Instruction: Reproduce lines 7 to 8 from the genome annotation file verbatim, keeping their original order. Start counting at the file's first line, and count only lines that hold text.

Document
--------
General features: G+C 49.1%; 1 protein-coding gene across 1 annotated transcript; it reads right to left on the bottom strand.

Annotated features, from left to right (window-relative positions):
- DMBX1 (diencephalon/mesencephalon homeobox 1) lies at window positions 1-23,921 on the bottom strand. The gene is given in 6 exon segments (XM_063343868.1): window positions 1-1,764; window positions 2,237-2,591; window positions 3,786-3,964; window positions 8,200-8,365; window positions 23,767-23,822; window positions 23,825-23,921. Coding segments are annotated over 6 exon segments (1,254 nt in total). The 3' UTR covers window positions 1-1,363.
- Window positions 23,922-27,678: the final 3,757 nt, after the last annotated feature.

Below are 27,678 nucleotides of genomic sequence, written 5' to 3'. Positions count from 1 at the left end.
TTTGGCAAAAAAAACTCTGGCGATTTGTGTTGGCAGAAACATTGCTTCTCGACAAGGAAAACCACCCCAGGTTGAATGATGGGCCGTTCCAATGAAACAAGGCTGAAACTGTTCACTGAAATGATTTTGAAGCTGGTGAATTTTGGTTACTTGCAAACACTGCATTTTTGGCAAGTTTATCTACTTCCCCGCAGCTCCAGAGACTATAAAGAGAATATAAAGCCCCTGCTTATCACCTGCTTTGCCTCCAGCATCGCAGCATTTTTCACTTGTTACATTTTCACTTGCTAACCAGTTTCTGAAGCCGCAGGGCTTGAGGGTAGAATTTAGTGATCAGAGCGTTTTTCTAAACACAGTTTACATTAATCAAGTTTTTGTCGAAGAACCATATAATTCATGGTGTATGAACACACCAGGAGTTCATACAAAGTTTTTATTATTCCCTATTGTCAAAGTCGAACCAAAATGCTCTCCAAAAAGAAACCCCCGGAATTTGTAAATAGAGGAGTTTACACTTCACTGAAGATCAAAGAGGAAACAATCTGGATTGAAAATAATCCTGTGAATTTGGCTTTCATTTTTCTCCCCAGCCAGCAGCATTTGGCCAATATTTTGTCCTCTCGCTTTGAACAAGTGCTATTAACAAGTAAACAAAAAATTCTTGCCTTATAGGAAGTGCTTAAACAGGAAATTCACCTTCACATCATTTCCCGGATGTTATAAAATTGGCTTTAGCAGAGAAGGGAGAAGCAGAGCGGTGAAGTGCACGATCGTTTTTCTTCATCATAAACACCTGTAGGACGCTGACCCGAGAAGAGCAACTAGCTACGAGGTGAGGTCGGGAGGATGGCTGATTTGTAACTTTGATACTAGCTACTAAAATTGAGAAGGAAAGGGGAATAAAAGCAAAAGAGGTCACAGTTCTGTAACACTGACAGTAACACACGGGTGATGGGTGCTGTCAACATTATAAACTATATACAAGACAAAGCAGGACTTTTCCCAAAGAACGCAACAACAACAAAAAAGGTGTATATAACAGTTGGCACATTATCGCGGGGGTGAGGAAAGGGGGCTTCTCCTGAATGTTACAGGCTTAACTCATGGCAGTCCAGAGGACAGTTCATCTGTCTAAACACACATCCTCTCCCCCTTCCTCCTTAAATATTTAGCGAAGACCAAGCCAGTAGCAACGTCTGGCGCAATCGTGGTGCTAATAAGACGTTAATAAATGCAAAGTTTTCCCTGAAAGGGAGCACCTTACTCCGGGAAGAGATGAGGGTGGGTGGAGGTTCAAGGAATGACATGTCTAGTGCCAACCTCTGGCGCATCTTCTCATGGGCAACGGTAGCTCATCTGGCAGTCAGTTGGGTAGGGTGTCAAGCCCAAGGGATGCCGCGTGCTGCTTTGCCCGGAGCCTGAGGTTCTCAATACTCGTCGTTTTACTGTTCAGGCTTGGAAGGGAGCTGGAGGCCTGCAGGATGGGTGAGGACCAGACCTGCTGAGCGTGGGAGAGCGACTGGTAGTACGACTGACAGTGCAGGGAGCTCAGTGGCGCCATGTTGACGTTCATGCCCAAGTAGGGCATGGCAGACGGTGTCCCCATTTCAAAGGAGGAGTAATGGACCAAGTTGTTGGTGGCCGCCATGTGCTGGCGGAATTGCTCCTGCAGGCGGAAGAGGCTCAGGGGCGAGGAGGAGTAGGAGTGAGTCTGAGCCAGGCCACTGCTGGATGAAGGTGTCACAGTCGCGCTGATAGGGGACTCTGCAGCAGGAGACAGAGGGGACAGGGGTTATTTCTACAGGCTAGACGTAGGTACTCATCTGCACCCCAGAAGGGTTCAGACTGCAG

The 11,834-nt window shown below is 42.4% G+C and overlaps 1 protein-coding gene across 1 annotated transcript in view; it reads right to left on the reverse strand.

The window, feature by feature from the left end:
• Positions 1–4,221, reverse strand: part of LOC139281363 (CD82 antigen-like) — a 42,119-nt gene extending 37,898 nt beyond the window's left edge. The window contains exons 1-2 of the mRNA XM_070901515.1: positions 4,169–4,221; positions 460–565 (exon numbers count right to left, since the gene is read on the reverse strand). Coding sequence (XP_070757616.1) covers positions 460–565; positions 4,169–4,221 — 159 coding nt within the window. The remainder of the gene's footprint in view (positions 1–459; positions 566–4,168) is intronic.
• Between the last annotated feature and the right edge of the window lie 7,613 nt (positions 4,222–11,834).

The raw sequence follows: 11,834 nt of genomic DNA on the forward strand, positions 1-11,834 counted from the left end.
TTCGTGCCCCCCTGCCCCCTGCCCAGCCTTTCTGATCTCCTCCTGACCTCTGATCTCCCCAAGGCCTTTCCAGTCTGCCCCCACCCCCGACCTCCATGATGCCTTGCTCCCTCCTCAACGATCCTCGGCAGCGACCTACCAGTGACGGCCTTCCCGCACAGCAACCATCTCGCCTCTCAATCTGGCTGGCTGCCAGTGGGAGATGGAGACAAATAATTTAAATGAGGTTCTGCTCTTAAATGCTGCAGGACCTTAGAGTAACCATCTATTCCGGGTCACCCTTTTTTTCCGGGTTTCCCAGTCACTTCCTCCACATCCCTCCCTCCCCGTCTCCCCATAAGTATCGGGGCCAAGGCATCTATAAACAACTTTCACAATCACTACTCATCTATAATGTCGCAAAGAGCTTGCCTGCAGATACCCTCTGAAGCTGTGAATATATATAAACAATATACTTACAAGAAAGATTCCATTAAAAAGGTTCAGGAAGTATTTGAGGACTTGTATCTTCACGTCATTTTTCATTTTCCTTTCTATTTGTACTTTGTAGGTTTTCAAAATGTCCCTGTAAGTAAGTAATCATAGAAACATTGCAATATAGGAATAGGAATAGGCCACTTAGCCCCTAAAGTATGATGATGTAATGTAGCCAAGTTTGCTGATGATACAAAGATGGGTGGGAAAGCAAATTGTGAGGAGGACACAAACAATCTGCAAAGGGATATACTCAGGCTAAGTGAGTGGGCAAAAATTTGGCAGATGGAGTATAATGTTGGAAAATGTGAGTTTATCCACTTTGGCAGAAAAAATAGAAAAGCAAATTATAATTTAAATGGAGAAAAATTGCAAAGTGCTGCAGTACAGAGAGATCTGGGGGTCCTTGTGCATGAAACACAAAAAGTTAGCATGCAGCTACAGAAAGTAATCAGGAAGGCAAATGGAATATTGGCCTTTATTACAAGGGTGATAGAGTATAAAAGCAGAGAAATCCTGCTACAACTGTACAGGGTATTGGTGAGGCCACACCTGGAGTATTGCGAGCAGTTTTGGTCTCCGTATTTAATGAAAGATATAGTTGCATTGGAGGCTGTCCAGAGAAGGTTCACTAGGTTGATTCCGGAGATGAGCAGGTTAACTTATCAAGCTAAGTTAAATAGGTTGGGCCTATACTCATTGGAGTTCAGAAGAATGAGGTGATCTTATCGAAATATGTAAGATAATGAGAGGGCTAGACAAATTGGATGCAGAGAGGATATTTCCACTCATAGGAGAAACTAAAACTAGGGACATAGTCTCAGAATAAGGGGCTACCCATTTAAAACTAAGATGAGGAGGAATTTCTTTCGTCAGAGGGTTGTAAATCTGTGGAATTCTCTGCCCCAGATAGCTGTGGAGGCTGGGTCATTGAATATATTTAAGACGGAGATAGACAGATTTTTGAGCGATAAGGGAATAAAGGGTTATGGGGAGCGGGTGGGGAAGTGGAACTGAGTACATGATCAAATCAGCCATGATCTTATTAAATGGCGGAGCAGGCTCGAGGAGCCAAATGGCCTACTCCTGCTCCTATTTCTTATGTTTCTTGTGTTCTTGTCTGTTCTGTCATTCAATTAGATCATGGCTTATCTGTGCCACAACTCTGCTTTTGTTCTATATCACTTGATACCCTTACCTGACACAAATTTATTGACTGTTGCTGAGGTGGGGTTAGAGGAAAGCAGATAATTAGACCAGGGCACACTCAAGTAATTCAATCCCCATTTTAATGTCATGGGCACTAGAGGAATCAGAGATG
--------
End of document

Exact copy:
The 11,834-nt window shown below is 42.4% G+C and overlaps 1 protein-coding gene across 1 annotated transcript in view; it reads right to left on the reverse strand.

The window, feature by feature from the left end: